Innovative Technology: What Counts?

The second step to measuring innovation is to agree internally on which technologies, approaches and types of initiatives will meet the organization’s definition of “innovation.”

When searching for innovative technologies on the Internet, there are several technologies, sometimes referred to as “disruptive technologies” because they disrupt business as we know it:

  • Robotics, Bots, Chat Bots
  • Internet of Things
  • Artificial Intelligence (Watson is most frequently mentioned)
  • Virtual/Extended Reality
  • Platform Consolidation

The best way to approach this would be to gather executives from business units and technology services, review the technologies thought of as innovative, and discuss how they might benefit the organization. The goal of the discussion is to create a list of technologies that are considered innovative and initiatives they would support. Later, when chartering projects, the organization will have an opportunity to indicate if the technology used for the initiative is standard technology currently in use or a new, innovative technology.

Aligning on Opportunities for Innovation

The third step to measuring innovation is to agree internally on which areas of the business are not effective in today’s market and could use innovation to transform how business is done.

Innovation does not always involve new technology, it can just as often involve a new approach to doing business. Thus, after reviewing new ways of doing business that involve new technology, a review of current business processes should be performed, looking at how process transformation and/or new technology could improve the area. Just like building a list of new technologies that will be considered innovative, projects that transform these areas should be considered innovative or transformative.

Measuring and Quantifying Innovation

After considering these three steps, the organization will have a list of objective measures that can be used as leading indicators (based on the examples used in this article):

  • The amount of time employees spent developing ideas into proposals
  • The number of employees’ suggested projects attempted (along with the percent of success vs. failure)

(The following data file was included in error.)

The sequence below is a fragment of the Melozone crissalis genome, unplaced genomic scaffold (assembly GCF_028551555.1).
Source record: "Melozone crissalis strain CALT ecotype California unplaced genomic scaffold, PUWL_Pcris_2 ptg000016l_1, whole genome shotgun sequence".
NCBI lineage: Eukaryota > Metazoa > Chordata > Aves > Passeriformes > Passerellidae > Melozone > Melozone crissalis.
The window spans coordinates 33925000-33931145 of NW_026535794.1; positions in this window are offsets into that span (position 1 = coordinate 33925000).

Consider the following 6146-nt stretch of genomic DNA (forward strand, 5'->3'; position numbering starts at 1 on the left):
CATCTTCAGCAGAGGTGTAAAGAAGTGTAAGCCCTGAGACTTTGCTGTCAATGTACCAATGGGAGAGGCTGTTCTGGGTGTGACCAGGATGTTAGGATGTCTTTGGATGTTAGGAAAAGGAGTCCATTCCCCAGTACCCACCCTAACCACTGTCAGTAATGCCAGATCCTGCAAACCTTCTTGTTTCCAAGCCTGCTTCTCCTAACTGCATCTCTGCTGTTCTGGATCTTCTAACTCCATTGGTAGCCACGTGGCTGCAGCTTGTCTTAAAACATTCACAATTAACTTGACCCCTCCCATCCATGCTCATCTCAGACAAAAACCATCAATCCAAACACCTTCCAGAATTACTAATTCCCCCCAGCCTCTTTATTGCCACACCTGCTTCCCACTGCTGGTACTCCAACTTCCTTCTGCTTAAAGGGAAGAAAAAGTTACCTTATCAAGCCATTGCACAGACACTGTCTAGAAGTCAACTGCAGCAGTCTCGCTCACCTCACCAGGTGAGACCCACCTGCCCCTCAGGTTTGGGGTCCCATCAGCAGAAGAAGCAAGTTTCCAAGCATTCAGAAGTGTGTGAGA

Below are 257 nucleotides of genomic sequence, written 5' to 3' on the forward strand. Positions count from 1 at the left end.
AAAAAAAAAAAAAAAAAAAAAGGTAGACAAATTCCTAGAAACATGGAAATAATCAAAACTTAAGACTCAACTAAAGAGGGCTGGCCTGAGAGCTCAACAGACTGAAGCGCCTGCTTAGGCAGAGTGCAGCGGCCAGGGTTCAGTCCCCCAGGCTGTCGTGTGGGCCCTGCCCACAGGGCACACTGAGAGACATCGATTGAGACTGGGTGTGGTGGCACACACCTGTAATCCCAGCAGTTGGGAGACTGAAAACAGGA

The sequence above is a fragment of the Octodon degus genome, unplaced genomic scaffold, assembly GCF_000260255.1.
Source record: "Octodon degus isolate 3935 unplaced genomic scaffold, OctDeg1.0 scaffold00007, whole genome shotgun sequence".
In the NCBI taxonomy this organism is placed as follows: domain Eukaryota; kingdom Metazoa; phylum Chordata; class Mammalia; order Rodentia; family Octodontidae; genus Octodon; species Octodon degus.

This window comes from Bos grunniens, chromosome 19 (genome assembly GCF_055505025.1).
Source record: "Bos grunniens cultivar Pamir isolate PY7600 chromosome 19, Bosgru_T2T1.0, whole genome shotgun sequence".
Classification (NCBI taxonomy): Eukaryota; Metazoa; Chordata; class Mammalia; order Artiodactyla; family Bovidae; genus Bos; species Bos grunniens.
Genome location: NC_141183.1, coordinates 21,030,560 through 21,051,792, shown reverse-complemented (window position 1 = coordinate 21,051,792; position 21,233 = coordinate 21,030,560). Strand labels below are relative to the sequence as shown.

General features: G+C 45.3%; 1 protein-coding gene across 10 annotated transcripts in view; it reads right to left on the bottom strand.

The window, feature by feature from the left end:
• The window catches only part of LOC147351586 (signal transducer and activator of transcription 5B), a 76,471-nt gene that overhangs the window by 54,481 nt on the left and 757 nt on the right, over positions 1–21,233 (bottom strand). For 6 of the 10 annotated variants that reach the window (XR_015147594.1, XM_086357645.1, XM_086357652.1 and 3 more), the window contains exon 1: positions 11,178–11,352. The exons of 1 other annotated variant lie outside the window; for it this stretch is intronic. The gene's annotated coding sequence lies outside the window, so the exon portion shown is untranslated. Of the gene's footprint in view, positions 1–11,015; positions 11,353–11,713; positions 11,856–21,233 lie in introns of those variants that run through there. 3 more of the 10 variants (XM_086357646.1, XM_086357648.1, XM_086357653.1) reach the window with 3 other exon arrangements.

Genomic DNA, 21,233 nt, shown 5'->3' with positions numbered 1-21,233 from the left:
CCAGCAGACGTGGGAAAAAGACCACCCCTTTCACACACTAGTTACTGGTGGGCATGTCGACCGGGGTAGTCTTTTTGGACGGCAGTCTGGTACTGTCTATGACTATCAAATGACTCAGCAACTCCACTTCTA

• The number of initiatives that included technologies on the “innovative technology” list (along with the percent of success vs. failure)
  • The number of transformational change initiatives undertaken (along with the percent of success vs. failure)
  • The revenue produced by these initiatives

In some cases, the ability to measure these areas will lead to policy adoption and may drive changes to administrative procedures:

  • For example, there may be a new policy needed indicating that employees be given up to 10 hours per week to work on personal ideas.
  • Once adopted, there needs to be a change in how time is logged to capture this time and the idea it is being used to develop.

Project categorization may need to have some additional criteria tracked during the charter process:

  • Type of initiative: run, grow, transform
  • Type of technology: established, new/innovative

The indicators selected should then be tracked, along with the revenue produced by the initiatives undertaken. The result becomes the ability to track the revenue produced through innovation, whether technical or transformational process-driven, which was the lagging indicator selected.

Measuring Innovation Creates Innovative Metrics

The result of this effort is two-fold:

  • A clear definition of innovation in the organization is developed, and the ability to measure revenue resulting from innovative technologies and initiatives is created
  • The way project success is measured is also transformed from the age-old concept of on-time and on-budget to a measure that in itself is innovative: measuring project success by the outcome it provided, in this case revenue produced through innovation

Ultimately, during the process of developing a mechanism for measuring innovation, several innovative measures are introduced. They change the way success is communicated to the business by introducing terms the business uses. Understanding how much time employees spend on ideation, the revenue that results from successful ideas, and the revenue produced through use of new technologies and process gives the organization new ways to continue to grow and transform operations. 


Phyllis Drucker is an ITIL® certified consultant and information leader at Linium. Phyllis has more than 20 years of experience in the disciplines and frameworks of IT service management, as both a practitioner and consultant. She has served the itSMF USA and HDI since 1997 in a variety of capacities including volunteer, speaker, board member, and operations director. Since 1997, Phyllis has helped to advance the profession of ITSM leaders and practitioners worldwide by providing her experience and insight on a wide variety of ITSM topics through presentations, whitepapers, and articles and now her book on the service request catalog, Online Service Management: Creating a Successful Service Request Catalogue (International Best Practice). Follow Phyllis on Twitter @msitsm.


Tag(s): supportworld, technology, metrics and measurements, service management